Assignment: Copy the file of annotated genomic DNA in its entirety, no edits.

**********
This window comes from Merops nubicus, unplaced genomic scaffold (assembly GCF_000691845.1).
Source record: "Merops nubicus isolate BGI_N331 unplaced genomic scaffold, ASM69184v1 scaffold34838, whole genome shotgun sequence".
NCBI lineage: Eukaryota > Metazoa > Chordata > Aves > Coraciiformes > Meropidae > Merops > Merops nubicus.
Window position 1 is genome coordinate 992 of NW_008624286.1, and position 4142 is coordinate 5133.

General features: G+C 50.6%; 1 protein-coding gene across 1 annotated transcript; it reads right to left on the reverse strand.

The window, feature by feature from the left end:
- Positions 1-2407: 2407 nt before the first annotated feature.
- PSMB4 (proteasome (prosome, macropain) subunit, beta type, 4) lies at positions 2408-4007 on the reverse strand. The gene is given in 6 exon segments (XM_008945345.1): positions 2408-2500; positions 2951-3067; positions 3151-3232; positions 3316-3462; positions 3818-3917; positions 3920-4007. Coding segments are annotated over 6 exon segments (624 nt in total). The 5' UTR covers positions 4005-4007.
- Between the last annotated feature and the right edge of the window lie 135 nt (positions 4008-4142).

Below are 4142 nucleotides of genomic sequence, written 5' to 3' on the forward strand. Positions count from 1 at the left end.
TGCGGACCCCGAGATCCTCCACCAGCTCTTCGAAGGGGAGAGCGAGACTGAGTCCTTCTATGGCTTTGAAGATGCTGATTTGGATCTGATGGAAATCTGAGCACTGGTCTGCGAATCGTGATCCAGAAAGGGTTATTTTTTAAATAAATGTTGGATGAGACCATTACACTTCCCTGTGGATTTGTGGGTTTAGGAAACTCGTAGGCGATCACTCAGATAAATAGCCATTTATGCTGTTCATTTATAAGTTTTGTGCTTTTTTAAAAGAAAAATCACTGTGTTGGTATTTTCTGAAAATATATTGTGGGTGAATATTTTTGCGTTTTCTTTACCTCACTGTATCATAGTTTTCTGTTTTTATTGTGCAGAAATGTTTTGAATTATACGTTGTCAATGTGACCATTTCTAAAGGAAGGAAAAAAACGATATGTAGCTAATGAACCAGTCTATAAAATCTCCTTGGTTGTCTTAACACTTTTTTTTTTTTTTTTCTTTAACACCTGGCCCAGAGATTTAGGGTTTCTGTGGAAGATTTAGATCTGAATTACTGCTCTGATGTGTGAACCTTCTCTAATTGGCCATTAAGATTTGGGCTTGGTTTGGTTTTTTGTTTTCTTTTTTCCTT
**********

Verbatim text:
This window comes from Merops nubicus, unplaced genomic scaffold (assembly GCF_000691845.1).
Source record: "Merops nubicus isolate BGI_N331 unplaced genomic scaffold, ASM69184v1 scaffold34838, whole genome shotgun sequence".
NCBI lineage: Eukaryota > Metazoa > Chordata > Aves > Coraciiformes > Meropidae > Merops > Merops nubicus.
Window position 1 is genome coordinate 992 of NW_008624286.1, and position 4142 is coordinate 5133.

General features: G+C 50.6%; 1 protein-coding gene across 1 annotated transcript; it reads right to left on the reverse strand.

The window, feature by feature from the left end:
- Positions 1-2407: 2407 nt before the first annotated feature.
- PSMB4 (proteasome (prosome, macropain) subunit, beta type, 4) lies at positions 2408-4007 on the reverse strand. The gene is given in 6 exon segments (XM_008945345.1): positions 2408-2500; positions 2951-3067; positions 3151-3232; positions 3316-3462; positions 3818-3917; positions 3920-4007. Coding segments are annotated over 6 exon segments (624 nt in total). The 5' UTR covers positions 4005-4007.
- Between the last annotated feature and the right edge of the window lie 135 nt (positions 4008-4142).

Below are 4142 nucleotides of genomic sequence, written 5' to 3' on the forward strand. Positions count from 1 at the left end.
TGCGGACCCCGAGATCCTCCACCAGCTCTTCGAAGGGGAGAGCGAGACTGAGTCCTTCTATGGCTTTGAAGATGCTGATTTGGATCTGATGGAAATCTGAGCACTGGTCTGCGAATCGTGATCCAGAAAGGGTTATTTTTTAAATAAATGTTGGATGAGACCATTACACTTCCCTGTGGATTTGTGGGTTTAGGAAACTCGTAGGCGATCACTCAGATAAATAGCCATTTATGCTGTTCATTTATAAGTTTTGTGCTTTTTTAAAAGAAAAATCACTGTGTTGGTATTTTCTGAAAATATATTGTGGGTGAATATTTTTGCGTTTTCTTTACCTCACTGTATCATAGTTTTCTGTTTTTATTGTGCAGAAATGTTTTGAATTATACGTTGTCAATGTGACCATTTCTAAAGGAAGGAAAAAAACGATATGTAGCTAATGAACCAGTCTATAAAATCTCCTTGGTTGTCTTAACACTTTTTTTTTTTTTTTTCTTTAACACCTGGCCCAGAGATTTAGGGTTTCTGTGGAAGATTTAGATCTGAATTACTGCTCTGATGTGTGAACCTTCTCTAATTGGCCATTAAGATTTGGGCTTGGTTTGGTTTTTTGTTTTCTTTTTTCCTT